By Micha Green
AFRO Washington, D.C. Editor
[email protected]

While D.C. has always had a special place in its heart for Go-Go, as the homegrown sound, 2019 has most definitely been a year for Go-Go and its resurgence on both a local and national scale.  Between the upset and frustration over gentrification, Go-Go and D.C.’s cultural sustainability was catapulted to the forefront of District news with the Long Live Go-Go and #Don’tMuteDC movements and ultimately, Moechella, massive “Go-Gos with a goal,” that took over major corridors, intersections and important sites in the District, and gained attention in the area and beyond. This year’s BET Awards paid homage to Go-Go, with D.C. natives Taraji P. Henson, Regina Hall and Sugar Bear and E.U. “doing the butt.”  Now, District of Columbia Mayor Muriel Bowser is declaring Nov. 17-23 “Go-Go Awareness Week.”

Bowser began the proclamation, which she tweeted on Nov. 17, describing Go-Go Awareness Week a “celebration of Washington, D.C.’s indigenous music,” created by guitarist and D.C. treasure, Chuck Brown, who is affectionately called, “The Godfather of Go-Go.”

District of Columbia Mayor Muriel Bowser declared Nov. 17-23, Go-Go Awareness Week.

The mayor explained some of the reasons for the commemoration; she cited the history of the music, recognized key people to the genre’s founding and thriving and noted the fact that Go-Go is instrumental to the D.C. sound.

For those unfamiliar with the Go-Go sound, or the “Go-Go swing,” as Brown called it, Bowser in her proclamation explained it as a “blend of funk, rhythm and blues, and old school hip-hop with a focus on lo-fi percussion instruments and funk-style rhythms.”  The Go-Go sound has gone through a variety of waves, from a heavy funk sound, to “the pocket,” the moment when the percussion truly shines as becomes the guiding rhythm of the song, to the bounce beat, which is similar to the pocket, but with a more modern and distinguishable cadence that literally makes one want to bounce.   

With its history rooting back to the 1970s and Brown, the mayor also described Go-Go as an intergenerational musical style and genre.  “Go-Go music is the creative force that has inspired generations of Washington, D.C. families socially, culturally, and artistically,” she wrote.  Recent movements such as Moechella, highlighted the multi-general nature and attractiveness of the music, as young and more seasoned citizens jammed to the Go-Go sound.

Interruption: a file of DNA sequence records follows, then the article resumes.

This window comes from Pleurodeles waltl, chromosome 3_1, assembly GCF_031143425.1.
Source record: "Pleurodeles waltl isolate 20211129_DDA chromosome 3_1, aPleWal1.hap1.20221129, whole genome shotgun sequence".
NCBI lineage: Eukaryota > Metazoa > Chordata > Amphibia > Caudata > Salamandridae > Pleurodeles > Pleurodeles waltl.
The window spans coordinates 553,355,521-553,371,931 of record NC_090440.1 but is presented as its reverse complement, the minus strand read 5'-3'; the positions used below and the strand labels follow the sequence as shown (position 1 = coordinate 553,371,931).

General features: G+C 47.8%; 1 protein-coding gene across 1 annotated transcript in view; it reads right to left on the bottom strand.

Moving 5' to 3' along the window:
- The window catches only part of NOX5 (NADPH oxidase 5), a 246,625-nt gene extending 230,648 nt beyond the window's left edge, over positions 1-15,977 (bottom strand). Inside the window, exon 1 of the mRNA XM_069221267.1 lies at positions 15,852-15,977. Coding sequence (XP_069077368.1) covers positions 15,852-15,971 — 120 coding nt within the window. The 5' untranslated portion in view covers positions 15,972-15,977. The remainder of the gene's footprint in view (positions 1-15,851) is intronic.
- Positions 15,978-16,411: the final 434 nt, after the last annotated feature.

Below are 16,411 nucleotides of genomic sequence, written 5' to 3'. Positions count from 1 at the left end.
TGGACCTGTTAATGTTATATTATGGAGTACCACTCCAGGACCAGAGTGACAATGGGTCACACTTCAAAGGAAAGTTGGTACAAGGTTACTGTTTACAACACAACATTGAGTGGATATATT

This intergenerational appeal of the music allowed for Go-Go Awareness Week to kickoff at Frank W. Ballou Senior High School, in Southeast, Washington, D.C.  Not only are D.C. residents in high school infatuated with Go-Go, Bowser said the kickoff at Ballou was also a means of celebrating Washingtonians, “who attained their musical education in D.C. Public Schools,” including acts like Sugar Bear, James “Jas Funk” Thomas and the Junkyard Band.

“Washington, D.C. is proud of its native Go-Go music and the talented musicians that have created our city’s distinct musical sound that transcends geographical and demographic boundaries,” Mayor Bowser wrote.

The AFRO caught up with members of the Go-Go community, who weighed in on Bowser’s proclamation of Go-Go Awareness Week. 

Andre “Whiteboy” Johnson, member and communications representative for Rare Essence, explained why Go-Go Awareness Week is so important.

“This is a tremendous honor to be ‘officially’ recognized in this way by the city. We are very grateful to Mayor Bowser and the City Council for the support they are providing to the Go-Go community,” Johnson said. “Washingtonians, especially those who have grown up listening to the music, should be proud that their homegrown sound is still here 40 plus years later.” 

Critical Condition Band’s Perry Green noted Go-Go’s rollercoaster history within the District.  While Go-Go is deep-rooted in District culture, the last decade or so saw a decline in the music being performed in the District after the violence associated with the genre.

“I think it’s been a long time coming. The Go-Go industry has been waiting a long time for this kind of recognition and it feels good to finally have our music and culture respected, not only by its musicians and patrons, but now also respected by the highest officer of legislation in our city,” Green said.  “Just a decade ago, Go-Go’s culture was vilified by our local officials, as they blamed our music and “dancehall” atmosphere for the spike in violence at the time. So they passed laws that made it hard for venues to feature Go-Go, which nearly killed the genre. Five years ago, Go-Go was practically an endangered species.”

In sharing appreciation for the Mayor’s efforts, Johnson also noted that he hoped for more collaboration with Go-Go bands and the District government in prospects of further celebrations, educational opportunities and forms of engagement with the indigenous genre.

“I think Go-Go Awareness week is a great idea. We appreciate Mayor Bowser naming Nov. 17-23 as the time that the genre is highlighted,” he said.  “Hopefully we will be able to partner with the city in doing some educational programs, musician workshop and concert events to help promote this week in the future.”

Green also shared how he’d like for Go-Go Awareness Week to expand.  “Not only should there be a Go-Go Awareness Week, but I’m hoping we don’t stop there.  If there’s one weakness that Go-Go is enduring right now, it’s our current disconnect with the youth,” he said.

“We need to be teaching the history, art and culture of Go-Go music, just as we teach history and art of Jazz music.  If we do that, we’ll be ensuring the survival of Go-Go forever,” Green added.